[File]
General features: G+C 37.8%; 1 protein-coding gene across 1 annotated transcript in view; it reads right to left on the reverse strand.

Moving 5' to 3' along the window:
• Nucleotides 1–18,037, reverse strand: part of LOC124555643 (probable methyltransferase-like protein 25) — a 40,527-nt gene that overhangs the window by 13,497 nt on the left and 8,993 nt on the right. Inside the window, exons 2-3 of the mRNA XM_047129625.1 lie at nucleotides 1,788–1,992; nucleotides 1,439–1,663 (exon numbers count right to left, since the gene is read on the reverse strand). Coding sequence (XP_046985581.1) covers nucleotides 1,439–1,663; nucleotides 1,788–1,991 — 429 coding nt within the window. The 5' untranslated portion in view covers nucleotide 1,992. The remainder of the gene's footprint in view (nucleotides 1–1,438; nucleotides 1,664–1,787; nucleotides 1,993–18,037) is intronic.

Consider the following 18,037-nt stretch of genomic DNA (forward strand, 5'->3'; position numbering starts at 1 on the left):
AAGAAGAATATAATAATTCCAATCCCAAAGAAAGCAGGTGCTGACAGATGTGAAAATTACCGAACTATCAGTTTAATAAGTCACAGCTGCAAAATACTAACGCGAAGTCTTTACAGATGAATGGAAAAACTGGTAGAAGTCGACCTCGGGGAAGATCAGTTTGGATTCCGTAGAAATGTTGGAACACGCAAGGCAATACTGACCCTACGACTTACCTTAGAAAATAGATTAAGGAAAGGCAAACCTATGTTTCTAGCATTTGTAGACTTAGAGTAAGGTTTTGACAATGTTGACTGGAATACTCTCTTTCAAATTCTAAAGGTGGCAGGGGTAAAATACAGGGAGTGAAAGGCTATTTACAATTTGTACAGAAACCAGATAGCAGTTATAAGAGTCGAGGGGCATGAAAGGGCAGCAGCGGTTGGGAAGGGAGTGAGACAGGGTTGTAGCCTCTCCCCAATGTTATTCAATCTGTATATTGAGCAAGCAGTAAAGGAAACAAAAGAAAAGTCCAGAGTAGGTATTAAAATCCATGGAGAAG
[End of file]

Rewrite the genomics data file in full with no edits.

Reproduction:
General features: G+C 37.8%; 1 protein-coding gene across 1 annotated transcript in view; it reads right to left on the reverse strand.

Moving 5' to 3' along the window:
• Nucleotides 1–18,037, reverse strand: part of LOC124555643 (probable methyltransferase-like protein 25) — a 40,527-nt gene that overhangs the window by 13,497 nt on the left and 8,993 nt on the right. Inside the window, exons 2-3 of the mRNA XM_047129625.1 lie at nucleotides 1,788–1,992; nucleotides 1,439–1,663 (exon numbers count right to left, since the gene is read on the reverse strand). Coding sequence (XP_046985581.1) covers nucleotides 1,439–1,663; nucleotides 1,788–1,991 — 429 coding nt within the window. The 5' untranslated portion in view covers nucleotide 1,992. The remainder of the gene's footprint in view (nucleotides 1–1,438; nucleotides 1,664–1,787; nucleotides 1,993–18,037) is intronic.

Consider the following 18,037-nt stretch of genomic DNA (forward strand, 5'->3'; position numbering starts at 1 on the left):
AAGAAGAATATAATAATTCCAATCCCAAAGAAAGCAGGTGCTGACAGATGTGAAAATTACCGAACTATCAGTTTAATAAGTCACAGCTGCAAAATACTAACGCGAAGTCTTTACAGATGAATGGAAAAACTGGTAGAAGTCGACCTCGGGGAAGATCAGTTTGGATTCCGTAGAAATGTTGGAACACGCAAGGCAATACTGACCCTACGACTTACCTTAGAAAATAGATTAAGGAAAGGCAAACCTATGTTTCTAGCATTTGTAGACTTAGAGTAAGGTTTTGACAATGTTGACTGGAATACTCTCTTTCAAATTCTAAAGGTGGCAGGGGTAAAATACAGGGAGTGAAAGGCTATTTACAATTTGTACAGAAACCAGATAGCAGTTATAAGAGTCGAGGGGCATGAAAGGGCAGCAGCGGTTGGGAAGGGAGTGAGACAGGGTTGTAGCCTCTCCCCAATGTTATTCAATCTGTATATTGAGCAAGCAGTAAAGGAAACAAAAGAAAAGTCCAGAGTAGGTATTAAAATCCATGGAGAAG